Principles of asymmetric cryptography

Symmetric cryptography is based upon a division of people in "friends" and "enemies", friends being people who share a secret key.  Symmetric cryptography applications are limited by two essential points: the fact that friends have to share a common secret key (which begs the question of the secure channel over which they will share this key) and the fact that once friends share this key, they can all do the same things, and hence are not distinguishable amongst them.  In other words, if a MAC is generated with a secret key, then any of the friends could have generated that MAC.  As we have seen, there are different applications possible with symmetric cryptography, but there are many applications which are impossible with such a scheme.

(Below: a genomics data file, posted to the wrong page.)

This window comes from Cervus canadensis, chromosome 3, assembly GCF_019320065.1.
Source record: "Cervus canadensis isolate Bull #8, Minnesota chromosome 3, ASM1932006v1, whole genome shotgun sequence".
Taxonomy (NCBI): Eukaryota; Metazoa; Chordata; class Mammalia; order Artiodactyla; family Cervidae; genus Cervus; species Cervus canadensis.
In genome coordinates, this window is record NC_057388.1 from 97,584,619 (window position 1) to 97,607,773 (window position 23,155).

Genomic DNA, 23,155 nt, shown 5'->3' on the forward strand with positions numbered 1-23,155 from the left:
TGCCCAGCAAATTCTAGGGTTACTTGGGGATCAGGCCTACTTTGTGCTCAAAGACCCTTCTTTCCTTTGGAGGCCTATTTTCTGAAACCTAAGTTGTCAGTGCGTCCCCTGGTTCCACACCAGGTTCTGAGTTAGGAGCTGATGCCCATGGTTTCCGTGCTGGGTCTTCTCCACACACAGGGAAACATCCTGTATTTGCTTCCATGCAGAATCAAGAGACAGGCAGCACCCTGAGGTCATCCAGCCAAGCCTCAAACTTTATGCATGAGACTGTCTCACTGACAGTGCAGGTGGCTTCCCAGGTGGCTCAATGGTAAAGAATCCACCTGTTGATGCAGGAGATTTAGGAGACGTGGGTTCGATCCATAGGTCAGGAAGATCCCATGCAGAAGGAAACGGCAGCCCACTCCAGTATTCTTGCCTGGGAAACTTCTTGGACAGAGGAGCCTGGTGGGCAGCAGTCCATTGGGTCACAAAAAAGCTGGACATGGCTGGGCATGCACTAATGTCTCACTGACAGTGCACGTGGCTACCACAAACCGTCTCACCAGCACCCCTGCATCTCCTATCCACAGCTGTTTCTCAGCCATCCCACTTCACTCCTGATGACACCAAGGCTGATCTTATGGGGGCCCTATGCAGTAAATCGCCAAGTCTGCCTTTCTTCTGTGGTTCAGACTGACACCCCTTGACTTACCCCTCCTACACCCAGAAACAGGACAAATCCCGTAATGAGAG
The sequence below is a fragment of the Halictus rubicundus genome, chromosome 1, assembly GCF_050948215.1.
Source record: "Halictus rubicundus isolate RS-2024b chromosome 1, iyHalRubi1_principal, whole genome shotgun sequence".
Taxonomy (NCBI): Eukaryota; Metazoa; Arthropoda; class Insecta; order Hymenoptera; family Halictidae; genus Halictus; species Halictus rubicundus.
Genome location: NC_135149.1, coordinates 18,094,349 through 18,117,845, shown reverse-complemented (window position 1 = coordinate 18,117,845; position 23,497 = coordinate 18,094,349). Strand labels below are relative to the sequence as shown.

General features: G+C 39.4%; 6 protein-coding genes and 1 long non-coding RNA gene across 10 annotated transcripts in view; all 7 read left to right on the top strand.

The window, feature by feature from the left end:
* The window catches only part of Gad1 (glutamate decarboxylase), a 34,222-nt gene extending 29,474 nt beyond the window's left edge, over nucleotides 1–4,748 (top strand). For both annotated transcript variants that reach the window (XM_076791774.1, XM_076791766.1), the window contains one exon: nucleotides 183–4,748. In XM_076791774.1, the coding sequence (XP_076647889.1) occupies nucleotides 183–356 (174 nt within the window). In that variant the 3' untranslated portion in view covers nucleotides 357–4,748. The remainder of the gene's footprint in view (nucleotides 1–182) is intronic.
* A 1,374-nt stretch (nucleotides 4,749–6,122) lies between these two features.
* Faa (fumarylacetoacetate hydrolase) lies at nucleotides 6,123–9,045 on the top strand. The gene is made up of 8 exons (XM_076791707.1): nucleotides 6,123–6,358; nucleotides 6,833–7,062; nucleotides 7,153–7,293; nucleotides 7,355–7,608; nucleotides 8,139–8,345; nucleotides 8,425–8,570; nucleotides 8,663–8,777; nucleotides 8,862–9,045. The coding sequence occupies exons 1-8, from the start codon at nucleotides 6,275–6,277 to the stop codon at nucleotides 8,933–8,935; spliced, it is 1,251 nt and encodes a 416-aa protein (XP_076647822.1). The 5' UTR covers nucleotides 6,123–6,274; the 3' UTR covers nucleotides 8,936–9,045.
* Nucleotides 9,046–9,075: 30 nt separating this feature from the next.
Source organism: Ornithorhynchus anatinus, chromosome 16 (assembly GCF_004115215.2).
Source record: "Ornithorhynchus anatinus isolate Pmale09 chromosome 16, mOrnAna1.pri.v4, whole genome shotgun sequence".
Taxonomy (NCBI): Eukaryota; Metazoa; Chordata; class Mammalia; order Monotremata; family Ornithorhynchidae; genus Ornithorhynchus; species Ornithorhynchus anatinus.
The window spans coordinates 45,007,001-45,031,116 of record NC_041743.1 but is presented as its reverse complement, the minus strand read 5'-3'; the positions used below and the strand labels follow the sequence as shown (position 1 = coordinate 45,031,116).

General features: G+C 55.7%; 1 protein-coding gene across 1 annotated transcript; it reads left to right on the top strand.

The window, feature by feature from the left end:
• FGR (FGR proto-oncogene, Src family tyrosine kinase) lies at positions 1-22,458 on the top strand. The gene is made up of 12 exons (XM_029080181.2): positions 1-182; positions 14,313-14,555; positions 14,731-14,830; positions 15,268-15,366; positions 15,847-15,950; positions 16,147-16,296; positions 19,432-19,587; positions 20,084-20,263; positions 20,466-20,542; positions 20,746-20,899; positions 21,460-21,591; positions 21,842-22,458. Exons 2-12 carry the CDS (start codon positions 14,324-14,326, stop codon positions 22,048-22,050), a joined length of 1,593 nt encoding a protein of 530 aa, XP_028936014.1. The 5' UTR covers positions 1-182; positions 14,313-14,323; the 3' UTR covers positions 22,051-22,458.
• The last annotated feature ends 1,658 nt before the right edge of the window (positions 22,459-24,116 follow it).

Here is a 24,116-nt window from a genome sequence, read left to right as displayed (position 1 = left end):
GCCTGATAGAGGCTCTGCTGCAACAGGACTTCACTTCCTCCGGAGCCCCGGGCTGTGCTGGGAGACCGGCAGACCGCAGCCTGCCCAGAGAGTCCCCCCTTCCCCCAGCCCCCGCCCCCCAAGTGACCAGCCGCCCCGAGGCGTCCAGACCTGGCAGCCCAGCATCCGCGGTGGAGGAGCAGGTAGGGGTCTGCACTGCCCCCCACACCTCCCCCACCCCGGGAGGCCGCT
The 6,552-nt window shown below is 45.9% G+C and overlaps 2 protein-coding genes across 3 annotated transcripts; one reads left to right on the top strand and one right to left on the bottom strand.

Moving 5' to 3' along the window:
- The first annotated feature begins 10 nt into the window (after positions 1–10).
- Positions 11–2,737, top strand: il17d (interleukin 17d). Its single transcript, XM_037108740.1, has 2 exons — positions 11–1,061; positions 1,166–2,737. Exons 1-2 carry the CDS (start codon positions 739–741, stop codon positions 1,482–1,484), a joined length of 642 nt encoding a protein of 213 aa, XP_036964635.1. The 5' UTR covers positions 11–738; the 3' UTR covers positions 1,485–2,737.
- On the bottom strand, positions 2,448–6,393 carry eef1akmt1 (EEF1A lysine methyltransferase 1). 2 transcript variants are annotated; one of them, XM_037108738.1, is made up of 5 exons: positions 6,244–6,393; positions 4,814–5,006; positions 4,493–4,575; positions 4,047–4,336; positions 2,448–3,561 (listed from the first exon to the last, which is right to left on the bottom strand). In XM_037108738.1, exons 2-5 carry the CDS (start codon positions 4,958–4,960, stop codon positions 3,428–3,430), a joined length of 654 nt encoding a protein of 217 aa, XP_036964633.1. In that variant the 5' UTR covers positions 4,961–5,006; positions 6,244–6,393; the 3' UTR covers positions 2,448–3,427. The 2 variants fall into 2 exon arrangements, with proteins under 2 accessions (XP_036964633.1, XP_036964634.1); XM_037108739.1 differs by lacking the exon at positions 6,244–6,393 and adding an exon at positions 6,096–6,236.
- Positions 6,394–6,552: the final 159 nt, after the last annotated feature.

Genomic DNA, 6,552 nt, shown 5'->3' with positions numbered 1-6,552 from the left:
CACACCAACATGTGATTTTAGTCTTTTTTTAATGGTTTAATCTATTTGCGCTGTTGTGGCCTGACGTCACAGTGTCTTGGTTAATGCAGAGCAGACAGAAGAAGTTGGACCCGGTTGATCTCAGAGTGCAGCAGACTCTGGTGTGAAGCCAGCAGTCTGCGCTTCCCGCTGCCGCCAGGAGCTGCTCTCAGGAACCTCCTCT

These two difficulties are exactly what asymmetric cryptography tackles.  The core idea of asymmetric cryptography is that a secret key is in fact never shared, but kept private by the person or entity that generated it.  As such, the problem of having to communicate a secret key over a secure channel disappears, because it never has to be communicated.  And second, given that every entity (person) has his own private secret key, there's no confusion between entities, such as was the case between friends in symmetric cryptography.   In other words, the secret key becomes also a kind of "proof of identity".  In asymmetric cryptography, one can in fact see the world as a single "friend", and the rest of the world as "enemy" for each secret key.